The No. 2 Democrat in the Senate said Thursday the debate over non-binding resolutions on Iraq is over, and Democrats are now looking at a bill proposed by Sen. Ted Kennedy that would cut funding for President Bush's troop surge proposal.

"We're moving to stage two — much more extensive, direct action," said Senate Majority Whip Dick Durbin of Illinois, adding that it's now time to move to binding legislation.

An aide to Senate Majority Leader Harry Reid said Democrats are moving in the direction of a more substantive debate on Iraq and legislation with teeth. Reid said he is now taking counsel on Iraq from Kennedy.

"He's the quarterback," Reid said, joking that Kennedy, D-Mass., is one of the only senators not running for president with a plan for Iraq.

The aide told FOX News that Reid is not suggesting that Kennedy's Iraq bill will be the subject of debate, but it points to the desire of many within the Democratic Caucus to do more. The aide added that Reid hasn't ruled out a resolution altogether and that in the weeks ahead, the Senate might still take one more crack at a non-binding expression from the Senate.

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Under Kennedy's bill, Bush would be required to seek a separate authorization from Congress approving his recent decision to increase the number of troops in Iraq by 21,500. If he didn't get that authorization, Congress would refuse to give funding for the Pentagon to institute the new plan.

Kennedy aides are quick to note that the funding cut would not touch any troops who are currently in Iraq. The military has already begun sending some of the 21,500 troops into Iraq.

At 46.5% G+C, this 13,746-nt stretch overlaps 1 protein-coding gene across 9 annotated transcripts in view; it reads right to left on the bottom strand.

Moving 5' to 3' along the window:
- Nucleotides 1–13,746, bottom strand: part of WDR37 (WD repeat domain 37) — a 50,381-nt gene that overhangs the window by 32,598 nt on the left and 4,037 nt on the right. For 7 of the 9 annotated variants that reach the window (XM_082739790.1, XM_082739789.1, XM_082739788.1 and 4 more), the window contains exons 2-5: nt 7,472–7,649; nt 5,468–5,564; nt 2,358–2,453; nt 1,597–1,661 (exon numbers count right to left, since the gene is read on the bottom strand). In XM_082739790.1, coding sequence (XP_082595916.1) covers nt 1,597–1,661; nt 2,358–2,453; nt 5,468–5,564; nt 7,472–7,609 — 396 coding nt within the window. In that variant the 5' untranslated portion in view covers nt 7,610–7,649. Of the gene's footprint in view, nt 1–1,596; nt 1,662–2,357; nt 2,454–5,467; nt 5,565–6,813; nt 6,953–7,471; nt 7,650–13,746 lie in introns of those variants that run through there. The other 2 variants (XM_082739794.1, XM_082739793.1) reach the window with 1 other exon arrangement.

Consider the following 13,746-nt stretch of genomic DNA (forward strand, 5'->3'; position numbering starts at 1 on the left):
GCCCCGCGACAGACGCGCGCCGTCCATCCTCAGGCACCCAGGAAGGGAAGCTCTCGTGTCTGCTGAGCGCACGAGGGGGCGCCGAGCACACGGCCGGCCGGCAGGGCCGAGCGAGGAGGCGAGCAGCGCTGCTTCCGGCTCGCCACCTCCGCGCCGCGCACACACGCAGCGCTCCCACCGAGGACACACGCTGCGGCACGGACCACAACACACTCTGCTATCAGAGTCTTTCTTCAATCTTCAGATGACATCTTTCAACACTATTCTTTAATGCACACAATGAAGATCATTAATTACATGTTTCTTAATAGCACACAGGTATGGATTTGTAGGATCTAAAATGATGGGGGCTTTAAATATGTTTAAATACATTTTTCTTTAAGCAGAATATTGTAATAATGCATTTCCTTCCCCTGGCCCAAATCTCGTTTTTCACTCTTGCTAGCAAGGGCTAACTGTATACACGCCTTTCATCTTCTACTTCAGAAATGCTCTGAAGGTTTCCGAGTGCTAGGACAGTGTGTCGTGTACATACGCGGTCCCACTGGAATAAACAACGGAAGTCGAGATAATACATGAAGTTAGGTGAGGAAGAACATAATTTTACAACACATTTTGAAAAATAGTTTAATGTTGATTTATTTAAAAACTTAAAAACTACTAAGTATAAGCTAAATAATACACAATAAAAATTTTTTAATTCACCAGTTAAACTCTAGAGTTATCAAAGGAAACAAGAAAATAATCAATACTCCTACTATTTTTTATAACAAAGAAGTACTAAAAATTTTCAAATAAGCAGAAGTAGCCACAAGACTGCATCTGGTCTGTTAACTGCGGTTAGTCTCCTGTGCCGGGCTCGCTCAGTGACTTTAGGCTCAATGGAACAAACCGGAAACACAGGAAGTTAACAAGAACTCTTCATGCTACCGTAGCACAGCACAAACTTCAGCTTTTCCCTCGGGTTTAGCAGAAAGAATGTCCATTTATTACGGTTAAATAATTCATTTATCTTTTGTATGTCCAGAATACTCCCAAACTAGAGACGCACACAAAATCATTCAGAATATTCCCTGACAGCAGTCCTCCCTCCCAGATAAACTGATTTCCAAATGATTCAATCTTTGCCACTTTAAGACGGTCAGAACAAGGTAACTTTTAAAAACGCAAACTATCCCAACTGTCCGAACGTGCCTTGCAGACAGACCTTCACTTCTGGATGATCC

Kennedy's bill so far has several Democratic co-sponsors, including Sens. John Kerry of Massachusetts, Robert Menendez of New Jersey, Tom Harkin of Iowa, Patrick Leahy of Vermont, Chris Dodd of Connecticut and independent Bernie Sanders of Vermont. It currently has no Republican co-sponsors.

Kennedy, who introduced his bill on the eve of the president's Jan. 10 announcement on the new plan, has long been an advocate for bringing troops home from Iraq, which he says is in the middle of a civil war. In January 2005, he began calling for the troop withdrawal and drawing parallels between Iraq and the Vietnam war.

Even with talk of moving Kennedy's bill, several lawmakers are still hoping for a non-binding "Sense of the Senate" resolution.

Republican Sens. John Warner of Virginia, Chuck Hagel of Nebraska and five others wrote Reid on Wednesday saying they want a vote on the resolution authored by Warner and Sen. Carl Levin, D-Mich., that expresses disapproval of Bush's plan to send that many more troops to help secure Baghdad.

On Monday, Senate Republicans minus Sens. Norm Coleman of Minnesota and Susan Collins of Maine voted to oppose bringing the resolution to a vote to protest Democratic leaders who would not allow two other resolutions supporting benchmarks in Iraq and continued funding for U.S. forces.

"We strongly believe the Senate should be allowed to work its will on our resolution as well as the concepts brought forward by other senators. Monday's procedural vote should not be interpreted as any lessening of our resolve to go forward advocating" the resolution, reads the letter signed by those four Republicans, as well as Sens. Olympia Snowe of Maine, Gordon Smith of Oregon and George Voinovich of Ohio.